An article written by Ray Calleja: Head – Private Clients, MeDirect
Over the last few weeks we witnessed the swift decline in stocks and the start of the coronavirus pandemic. Volatility has been the name of the game. We did see some days where stocks try to rally back after their free fall but the situation is still developing and there is still a long way to go before things start to get back to normal again. Some positive news came from the Asian markets, which have been gaining strength as the number of new cases and fatalities slowly began to drop in that part of the world.
The U.S., on the other hand, is still coming up with new estimates every day about the spread of COVID-19. Last week, as stocks rallied, there was uncertainty about how many people would be impacted. Congress and then the senate approved a $2 trillion stimulus package and hundreds of billions of dollars in monetary policy pledged to help the economy. Earlier this week we learned that there are over 200,000 cases in the U.S. and the number of fatalities could reach 240,000. Investors did not like that news and the markets fell again.
In this article we will take a closer look at one of the most damaging aspects of this pandemic – rising unemployment. In just the last two weeks, more than 10 million Americans have filed for unemployment, according to the Labour Dept. That wipes out nearly all the job gains made since the 2008–09 crisis. Thankfully it is expected that many of those will come back once this health crisis abates, but some industries could have been changed permanently by this pandemic.
Economists expect a loss of at least 100,000 jobs in the US for March, but it could be much worse. The next few months will reveal the extent of the damage to the labour market as the Federal Reserve says some 43 million Americans may lose their jobs in this crisis. That's an incredibly big number and it reflects the size of the American workforce, which stood at 143 million people in February.
The consolation is that the US has seen unemployment shocks before and bounced back. In 1956 during the Steel Strike more than 800,000 people lost their jobs then hiring came back very strongly.
In Europe at least one million people have lost their jobs during the past two weeks according to the latest data from the European Trade Union Confederation (ETUC). The startling figure comes from reports submitted by trade unions across Europe, and only includes contract workers who have applied for unemployment benefits. The International Labour Organization estimates that almost 25 million jobs could be lost worldwide due to the coronavirus pandemic.
We have never seen the global economy shut down in such a co-ordinated way in such a short period of time. As a result a large number of people have lost their jobs at the same time. And that is how unemployment figures have risen so dramatically.
And since this is very significant that is why we are seeing so many stimulus packages in the biggest economies across the world including all G20 countries. America’s stimulus is the biggest in the world at 10% of its GDP. This is a reflection of how significant a crisis this is and it is no wonder that world governments are acting as decisively as this. They are making different forms of funding to the system and to businesses to try and avoid companies going to the wall and ultimately save jobs.
Governments across Europe are using public money to try to secure jobs through the crisis by paying or reimbursing companies that have seen their revenues dry up. Their number one goal is to keep employees on the payroll so they can resume working when businesses re-open.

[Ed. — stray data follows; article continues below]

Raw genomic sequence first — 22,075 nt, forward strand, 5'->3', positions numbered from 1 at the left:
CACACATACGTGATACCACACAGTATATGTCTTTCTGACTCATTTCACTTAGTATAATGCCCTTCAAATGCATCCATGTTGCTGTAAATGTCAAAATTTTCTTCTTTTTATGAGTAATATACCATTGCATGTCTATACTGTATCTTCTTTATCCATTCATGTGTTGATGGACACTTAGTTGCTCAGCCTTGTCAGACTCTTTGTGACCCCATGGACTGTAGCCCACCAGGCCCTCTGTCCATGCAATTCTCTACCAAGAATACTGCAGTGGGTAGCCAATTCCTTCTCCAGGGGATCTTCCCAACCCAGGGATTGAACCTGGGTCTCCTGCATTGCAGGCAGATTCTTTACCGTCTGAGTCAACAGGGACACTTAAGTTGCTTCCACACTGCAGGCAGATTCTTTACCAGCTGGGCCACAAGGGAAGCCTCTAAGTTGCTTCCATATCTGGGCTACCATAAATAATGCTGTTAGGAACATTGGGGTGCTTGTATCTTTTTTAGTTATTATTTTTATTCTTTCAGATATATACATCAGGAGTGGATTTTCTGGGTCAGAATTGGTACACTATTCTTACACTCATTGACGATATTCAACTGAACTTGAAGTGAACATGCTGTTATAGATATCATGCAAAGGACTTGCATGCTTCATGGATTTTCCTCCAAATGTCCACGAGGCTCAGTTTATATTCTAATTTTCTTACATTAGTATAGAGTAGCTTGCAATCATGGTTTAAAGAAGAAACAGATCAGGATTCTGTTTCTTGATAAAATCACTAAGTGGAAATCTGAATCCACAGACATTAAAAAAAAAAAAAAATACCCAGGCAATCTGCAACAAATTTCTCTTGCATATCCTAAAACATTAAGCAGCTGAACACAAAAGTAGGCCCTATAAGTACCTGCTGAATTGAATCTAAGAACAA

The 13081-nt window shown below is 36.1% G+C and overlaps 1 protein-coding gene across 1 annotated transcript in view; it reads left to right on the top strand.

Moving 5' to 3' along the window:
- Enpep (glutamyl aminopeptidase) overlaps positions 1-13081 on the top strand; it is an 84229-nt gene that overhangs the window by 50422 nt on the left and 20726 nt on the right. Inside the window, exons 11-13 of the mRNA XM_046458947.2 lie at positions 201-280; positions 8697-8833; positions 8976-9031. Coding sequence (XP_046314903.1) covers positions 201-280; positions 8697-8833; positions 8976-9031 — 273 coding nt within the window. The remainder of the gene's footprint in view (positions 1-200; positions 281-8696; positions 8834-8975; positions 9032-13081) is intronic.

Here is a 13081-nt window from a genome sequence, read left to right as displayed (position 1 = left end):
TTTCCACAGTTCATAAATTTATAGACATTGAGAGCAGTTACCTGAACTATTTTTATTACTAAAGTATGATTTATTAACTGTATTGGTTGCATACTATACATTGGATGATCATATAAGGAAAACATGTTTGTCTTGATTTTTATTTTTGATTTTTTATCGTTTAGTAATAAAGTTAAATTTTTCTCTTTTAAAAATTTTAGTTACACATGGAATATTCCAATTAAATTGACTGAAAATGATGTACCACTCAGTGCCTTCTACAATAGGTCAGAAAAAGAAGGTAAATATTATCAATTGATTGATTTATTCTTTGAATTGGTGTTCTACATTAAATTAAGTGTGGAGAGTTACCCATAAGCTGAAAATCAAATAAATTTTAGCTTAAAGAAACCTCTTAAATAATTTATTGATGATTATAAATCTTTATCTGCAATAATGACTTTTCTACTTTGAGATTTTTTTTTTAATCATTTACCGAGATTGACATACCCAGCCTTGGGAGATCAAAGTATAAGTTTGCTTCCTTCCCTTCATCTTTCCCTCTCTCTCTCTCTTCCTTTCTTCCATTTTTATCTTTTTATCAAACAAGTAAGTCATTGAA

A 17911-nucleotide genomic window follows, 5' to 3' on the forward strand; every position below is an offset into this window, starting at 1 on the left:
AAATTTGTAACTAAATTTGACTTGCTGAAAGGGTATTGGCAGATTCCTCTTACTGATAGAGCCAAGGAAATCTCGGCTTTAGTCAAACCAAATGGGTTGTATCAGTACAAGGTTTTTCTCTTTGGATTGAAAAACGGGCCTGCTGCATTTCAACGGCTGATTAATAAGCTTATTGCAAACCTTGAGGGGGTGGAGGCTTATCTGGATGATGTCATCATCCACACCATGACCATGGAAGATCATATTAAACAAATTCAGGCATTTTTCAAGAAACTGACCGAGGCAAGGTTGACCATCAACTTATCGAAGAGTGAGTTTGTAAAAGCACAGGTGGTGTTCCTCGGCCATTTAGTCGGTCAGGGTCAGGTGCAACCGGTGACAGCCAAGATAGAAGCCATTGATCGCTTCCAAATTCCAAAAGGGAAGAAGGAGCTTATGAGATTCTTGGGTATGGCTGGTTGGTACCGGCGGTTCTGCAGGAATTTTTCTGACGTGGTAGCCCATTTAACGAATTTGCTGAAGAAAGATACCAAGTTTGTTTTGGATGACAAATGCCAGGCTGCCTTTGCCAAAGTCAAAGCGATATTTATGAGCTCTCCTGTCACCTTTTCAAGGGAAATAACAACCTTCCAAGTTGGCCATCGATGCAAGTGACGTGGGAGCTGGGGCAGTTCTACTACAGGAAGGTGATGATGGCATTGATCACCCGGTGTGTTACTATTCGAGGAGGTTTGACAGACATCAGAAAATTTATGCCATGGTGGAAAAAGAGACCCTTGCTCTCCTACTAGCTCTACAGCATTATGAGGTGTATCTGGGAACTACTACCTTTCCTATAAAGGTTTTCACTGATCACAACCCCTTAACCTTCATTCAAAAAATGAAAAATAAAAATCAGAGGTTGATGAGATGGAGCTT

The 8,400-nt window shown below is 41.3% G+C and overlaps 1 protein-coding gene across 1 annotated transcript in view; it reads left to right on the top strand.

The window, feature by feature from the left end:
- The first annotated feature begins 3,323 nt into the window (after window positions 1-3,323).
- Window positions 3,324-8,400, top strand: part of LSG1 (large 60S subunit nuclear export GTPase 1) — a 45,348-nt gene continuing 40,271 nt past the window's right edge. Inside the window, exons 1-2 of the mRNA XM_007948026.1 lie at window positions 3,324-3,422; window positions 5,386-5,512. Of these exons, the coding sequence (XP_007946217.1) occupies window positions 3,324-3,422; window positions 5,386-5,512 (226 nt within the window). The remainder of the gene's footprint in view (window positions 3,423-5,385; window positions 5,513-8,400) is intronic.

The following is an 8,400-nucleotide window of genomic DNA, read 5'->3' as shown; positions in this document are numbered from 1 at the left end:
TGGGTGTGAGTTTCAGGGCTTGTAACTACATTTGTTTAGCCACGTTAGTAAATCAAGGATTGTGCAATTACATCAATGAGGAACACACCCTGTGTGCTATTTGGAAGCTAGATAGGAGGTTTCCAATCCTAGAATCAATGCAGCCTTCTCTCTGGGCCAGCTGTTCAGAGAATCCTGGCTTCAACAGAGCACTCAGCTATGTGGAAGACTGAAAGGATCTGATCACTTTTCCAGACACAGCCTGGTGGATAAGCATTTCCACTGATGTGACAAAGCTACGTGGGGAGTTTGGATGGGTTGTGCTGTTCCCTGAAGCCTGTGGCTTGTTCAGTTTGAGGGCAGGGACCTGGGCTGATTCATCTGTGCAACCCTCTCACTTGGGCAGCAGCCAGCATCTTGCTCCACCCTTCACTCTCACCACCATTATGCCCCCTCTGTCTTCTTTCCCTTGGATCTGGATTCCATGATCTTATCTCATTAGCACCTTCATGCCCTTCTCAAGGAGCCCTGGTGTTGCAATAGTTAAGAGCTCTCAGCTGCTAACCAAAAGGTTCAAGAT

This week the president of the European Commission, Ursula von der Leyen spoke about the EU’s plans to borrow and spend €100bn to stop firms in the bloc laying off staff during this pandemic. The EU’s executive branch is proposing to borrow from the international markets and make loans to member state governments to allow them to fund short-time working schemes, under which employees work reduced hours with some of their salary paid by the state.
The world has learnt its lessons from the 2008/2009 financial crisis and that led to a structural change in the banking system. There is nowadays a much better capitalised banking system, much better than there was in 2007. It is therefore expected that the impact of the coronavirus crisis on the banking sector will be manageable this time.
As the virus crisis continues to unfold, it is clear that the necessary responses that are required will continue to be taken and eventually there should be a recovery.
These temporary packages come at a steep cost to the taxpayer but, if successful, they will help economies recover more quickly when the outbreak recedes.
Experts don’t think that the world will be in a permanent slump but people just don’t know when that recovery is going to happen. However, the significant level of the stimulus that is being provided across the globe should match the significant increase in the unemployment figures that we are witnessing just now.
The above is for informative purposes only and should not be construed as an offer to sell or solicitation of an offer to subscribe for or purchase any investment. The information provided is subject to change without notice and does not constitute investment advice. MeDirect Bank (Malta) plc has based this document on information obtained from sources it believes to be reliable but which have not been independently verified and therefore does not provide any guarantees, representations or warranties. MeDirect Bank (Malta) plc, company registration number C34125, is licensed by the Malta Financial Services Authority under the Banking Act (Cap. 371) and the Investment Services Act (Cap. 370).